SBY would seem to be in the driver's seat for the coming presidential election. His party finished far ahead of the others, virtually tripling its 2004 total, and the big parties-Megawati's PDI-P and Golkar-lost votes. But the situation is complicated. If PDI-P and Golkar-the second and third place finishers-manage to come together, SBY would be left with few choices for a vice presidential partner. He could preempt that possibility by resurrecting his partnership with Golkar, either by patching up political affairs with his current vice president or running with another Golkar candidate (the sultan of Yogyakarta, for example). He could reach out to PKB and PAN, but given their declining fortunes, that is unlikely.
The other real prospect for vice president is Hidayat Nur Wahid, the former president of PKS and the speaker of the joint assembly and holder of three degrees from University of Medina in Saudi Arabia. Eight percent may be far below what PKS had hoped for, but it did hold its own, and it has strong organizational capacity. Securing a spot a heartbeat away from the presidency would more than salvage their poor performance in the parliamentary elections.
The Future of U.S.-Indonesia Relations
SBY has clearly done some things of mutual importance to Indonesia and the United States. On his watch, Indonesia has prosecuted the war on terrorism quite effectively: Indonesia is now going on its fourth year without a major terrorist attack. Under SBY's leadership, Indonesia is reasserting itself in East Asian politics, and speaking aloud about the importance of values in its foreign policy. On this basis-and on the basis of the positive political model Indonesia serves for other predominantly Muslim countries-the Obama Administration is rightly committed to taking the U.S.-Indonesia relationship to a whole new level of partnership.
On the negative side, SBY has sent mixed signals about an Islamist agenda diametrically opposed to both Indonesian tradition and American interest in liberal democratic governance. The most recent example is the remarkable commission he offered Shari'a financing at the World Islamic Economic Forum this past March: "Islamic bankers should therefore do some missionary work in the Western world to promote the concept of Shari'a banking, for which many in the West are more than ready now." While Shari'a financing is a complex subject for another paper, suffice it to say that most Indonesians in the market are indifferent to it, and those inclined to examine their options would find more than enough authoritative religious opinion approving of interest-based banking services. Plus, Shari'a financing constitutes a bare 3 percent of the Indonesian market.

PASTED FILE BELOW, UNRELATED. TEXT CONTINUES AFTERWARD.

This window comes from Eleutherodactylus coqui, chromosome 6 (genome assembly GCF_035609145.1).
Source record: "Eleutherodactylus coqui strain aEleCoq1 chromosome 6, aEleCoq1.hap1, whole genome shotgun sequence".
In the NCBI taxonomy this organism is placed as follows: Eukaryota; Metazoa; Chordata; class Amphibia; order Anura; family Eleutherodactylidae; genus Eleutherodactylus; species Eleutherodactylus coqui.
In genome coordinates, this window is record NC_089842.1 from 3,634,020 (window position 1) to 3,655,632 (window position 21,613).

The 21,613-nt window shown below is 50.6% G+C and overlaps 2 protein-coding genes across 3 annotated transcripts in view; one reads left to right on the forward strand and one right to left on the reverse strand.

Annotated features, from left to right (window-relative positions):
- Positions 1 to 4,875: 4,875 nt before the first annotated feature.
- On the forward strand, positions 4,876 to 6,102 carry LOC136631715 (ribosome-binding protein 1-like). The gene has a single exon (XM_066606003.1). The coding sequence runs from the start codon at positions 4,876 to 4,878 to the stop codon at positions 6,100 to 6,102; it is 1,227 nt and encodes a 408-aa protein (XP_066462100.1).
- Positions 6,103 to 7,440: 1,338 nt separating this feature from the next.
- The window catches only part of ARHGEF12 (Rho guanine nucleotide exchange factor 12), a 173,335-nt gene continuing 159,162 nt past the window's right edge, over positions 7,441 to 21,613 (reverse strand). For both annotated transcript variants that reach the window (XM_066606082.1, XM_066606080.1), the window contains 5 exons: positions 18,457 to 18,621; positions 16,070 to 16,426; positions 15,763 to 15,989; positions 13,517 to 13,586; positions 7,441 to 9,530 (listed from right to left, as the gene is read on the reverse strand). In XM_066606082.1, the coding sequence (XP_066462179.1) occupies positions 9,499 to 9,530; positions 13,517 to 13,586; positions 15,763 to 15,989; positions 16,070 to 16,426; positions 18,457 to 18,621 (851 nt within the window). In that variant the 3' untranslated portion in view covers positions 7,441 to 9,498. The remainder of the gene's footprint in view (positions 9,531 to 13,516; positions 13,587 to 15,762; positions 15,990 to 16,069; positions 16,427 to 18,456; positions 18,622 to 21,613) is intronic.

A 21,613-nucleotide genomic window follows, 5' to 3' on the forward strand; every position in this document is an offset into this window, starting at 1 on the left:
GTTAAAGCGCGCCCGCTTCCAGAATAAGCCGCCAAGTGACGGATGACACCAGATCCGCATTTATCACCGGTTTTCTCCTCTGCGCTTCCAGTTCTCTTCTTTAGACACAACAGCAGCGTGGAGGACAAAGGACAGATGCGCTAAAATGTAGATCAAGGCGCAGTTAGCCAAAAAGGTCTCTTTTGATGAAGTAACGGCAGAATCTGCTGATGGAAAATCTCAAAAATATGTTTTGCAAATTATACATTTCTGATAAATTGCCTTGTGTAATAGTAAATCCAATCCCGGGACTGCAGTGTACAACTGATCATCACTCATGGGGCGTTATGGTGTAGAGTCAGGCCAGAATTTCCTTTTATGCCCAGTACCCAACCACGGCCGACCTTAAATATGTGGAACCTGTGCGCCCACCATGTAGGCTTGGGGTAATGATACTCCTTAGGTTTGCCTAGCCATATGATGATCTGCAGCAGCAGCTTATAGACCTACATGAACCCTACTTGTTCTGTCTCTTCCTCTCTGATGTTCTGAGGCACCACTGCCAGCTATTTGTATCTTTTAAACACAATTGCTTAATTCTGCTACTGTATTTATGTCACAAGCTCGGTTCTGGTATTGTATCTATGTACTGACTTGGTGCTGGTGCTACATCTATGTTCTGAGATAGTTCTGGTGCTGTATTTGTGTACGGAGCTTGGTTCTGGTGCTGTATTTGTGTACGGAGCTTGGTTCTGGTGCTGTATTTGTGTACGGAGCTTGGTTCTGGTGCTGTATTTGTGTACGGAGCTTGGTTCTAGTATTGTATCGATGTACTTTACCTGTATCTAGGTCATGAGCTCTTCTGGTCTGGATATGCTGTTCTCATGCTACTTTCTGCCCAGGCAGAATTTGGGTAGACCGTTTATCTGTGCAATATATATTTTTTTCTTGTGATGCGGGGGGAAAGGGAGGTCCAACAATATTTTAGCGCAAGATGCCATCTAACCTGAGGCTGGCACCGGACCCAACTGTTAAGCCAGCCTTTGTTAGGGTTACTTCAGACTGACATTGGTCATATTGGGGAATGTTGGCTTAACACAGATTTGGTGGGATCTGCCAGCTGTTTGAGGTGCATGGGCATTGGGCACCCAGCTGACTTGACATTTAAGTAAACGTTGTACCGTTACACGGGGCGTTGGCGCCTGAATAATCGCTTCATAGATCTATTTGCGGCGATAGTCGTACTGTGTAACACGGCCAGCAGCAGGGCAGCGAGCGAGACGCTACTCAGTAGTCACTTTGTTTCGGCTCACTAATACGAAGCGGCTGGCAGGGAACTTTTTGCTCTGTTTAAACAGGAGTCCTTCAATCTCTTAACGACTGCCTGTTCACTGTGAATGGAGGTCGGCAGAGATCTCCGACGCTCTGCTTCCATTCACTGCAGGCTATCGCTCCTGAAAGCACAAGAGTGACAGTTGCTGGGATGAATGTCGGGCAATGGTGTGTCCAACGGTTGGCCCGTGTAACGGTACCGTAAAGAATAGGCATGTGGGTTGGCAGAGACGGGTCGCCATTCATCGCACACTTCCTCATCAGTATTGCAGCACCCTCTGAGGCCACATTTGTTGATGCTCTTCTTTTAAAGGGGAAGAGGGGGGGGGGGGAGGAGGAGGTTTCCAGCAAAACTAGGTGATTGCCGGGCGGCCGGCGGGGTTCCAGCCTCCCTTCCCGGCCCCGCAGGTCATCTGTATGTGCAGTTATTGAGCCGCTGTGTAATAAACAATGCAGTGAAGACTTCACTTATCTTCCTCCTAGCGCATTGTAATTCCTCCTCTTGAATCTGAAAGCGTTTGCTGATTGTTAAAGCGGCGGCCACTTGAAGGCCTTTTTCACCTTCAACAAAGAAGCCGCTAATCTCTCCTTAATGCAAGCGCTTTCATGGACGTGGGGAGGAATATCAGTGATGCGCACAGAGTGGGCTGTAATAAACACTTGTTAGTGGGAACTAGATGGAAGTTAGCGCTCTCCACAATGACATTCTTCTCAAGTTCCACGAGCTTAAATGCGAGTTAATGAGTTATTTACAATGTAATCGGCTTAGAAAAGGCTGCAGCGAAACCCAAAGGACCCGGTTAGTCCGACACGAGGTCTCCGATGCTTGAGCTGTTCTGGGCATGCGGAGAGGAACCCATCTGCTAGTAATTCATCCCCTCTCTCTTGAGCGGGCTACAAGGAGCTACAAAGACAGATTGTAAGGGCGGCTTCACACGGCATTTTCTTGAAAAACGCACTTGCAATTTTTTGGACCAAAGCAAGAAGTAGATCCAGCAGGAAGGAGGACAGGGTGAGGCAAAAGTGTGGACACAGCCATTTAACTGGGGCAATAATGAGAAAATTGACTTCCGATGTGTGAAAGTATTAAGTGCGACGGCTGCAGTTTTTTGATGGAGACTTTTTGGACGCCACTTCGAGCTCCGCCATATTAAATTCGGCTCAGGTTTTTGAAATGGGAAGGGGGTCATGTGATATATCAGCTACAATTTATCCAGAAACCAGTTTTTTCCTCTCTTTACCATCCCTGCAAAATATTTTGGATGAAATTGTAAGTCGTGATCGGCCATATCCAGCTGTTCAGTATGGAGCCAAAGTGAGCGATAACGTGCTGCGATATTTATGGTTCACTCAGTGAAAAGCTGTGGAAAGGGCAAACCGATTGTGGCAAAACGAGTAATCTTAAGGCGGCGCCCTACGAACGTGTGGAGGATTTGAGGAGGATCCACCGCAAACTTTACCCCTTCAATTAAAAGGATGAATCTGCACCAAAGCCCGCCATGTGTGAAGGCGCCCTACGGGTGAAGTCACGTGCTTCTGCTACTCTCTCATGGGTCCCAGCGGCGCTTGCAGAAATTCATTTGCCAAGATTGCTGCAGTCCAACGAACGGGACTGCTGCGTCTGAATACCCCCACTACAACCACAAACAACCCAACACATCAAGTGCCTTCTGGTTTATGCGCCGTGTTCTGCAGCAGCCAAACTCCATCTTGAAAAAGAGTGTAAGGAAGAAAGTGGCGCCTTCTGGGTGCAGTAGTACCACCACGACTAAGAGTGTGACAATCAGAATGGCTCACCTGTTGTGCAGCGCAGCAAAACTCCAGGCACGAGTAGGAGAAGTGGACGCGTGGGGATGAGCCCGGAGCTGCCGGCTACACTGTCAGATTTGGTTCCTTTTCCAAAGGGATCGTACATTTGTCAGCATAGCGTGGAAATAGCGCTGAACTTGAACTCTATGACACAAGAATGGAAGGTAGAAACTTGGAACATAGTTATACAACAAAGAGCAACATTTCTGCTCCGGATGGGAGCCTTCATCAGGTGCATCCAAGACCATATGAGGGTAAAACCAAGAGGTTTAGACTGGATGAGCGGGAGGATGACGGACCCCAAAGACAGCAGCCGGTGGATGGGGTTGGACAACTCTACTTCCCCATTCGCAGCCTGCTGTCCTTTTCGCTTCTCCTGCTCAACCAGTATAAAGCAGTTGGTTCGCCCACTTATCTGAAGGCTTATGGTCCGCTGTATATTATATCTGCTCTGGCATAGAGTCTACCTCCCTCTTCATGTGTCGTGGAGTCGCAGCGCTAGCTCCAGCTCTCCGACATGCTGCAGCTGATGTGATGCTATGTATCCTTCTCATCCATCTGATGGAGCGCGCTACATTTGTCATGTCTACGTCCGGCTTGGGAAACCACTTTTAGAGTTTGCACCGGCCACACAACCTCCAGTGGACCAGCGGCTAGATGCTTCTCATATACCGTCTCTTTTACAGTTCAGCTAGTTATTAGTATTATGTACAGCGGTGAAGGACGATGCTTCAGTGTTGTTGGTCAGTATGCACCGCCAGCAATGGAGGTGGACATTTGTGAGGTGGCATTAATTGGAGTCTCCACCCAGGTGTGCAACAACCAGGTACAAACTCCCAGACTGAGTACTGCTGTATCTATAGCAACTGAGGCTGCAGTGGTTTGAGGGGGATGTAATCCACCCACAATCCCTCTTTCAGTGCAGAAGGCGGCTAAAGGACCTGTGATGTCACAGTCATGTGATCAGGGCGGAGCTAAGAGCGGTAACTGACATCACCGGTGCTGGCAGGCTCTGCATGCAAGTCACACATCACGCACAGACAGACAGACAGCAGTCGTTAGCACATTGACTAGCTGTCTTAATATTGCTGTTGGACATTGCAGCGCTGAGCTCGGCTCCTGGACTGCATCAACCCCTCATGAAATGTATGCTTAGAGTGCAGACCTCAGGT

No one accuses SBY of being an Islamist. And the DPR election results are evidence that he is a good political tactician. But from the perspective of U.S.-Indonesia relations, his political maneuvering may ultimately bring him into the cross fire of American politics. Careless statements extolling as a role model Indonesia's most influential Islamist and calls for Islamist missions to the West could have the effect of choking off the tremendous potential in U.S.-Indonesian relations.
A Telling Choice
SBY's election victory should give him the confidence he needs to develop and assert his own vision for Indonesia. With his choice of a vice presidential candidate, he will tell the world something about that vision. There are many factors to consider in his choice-political calculations top among them-but if SBY cares about establishing a deeper, mutually beneficial relationship with the United States, he will consider the way his choice will be received outside Indonesia. Throwing PKS a lifeline by giving them the vice presidency will effectively kill any effort to take the U.S.-Indonesia relationship to the next level.
Walter Lohman is Director of the Asian Studies Center at The Heritage Foundation.
Walter Lohman, "Indonesian President's Praise of Natsir Raises Questions," Heritage Foundation WebMemo No. 2181, December 31, 2008, at http://www.heritage.org/Research/AsiaandthePacific/wm2181.cfm (April 10, 2009).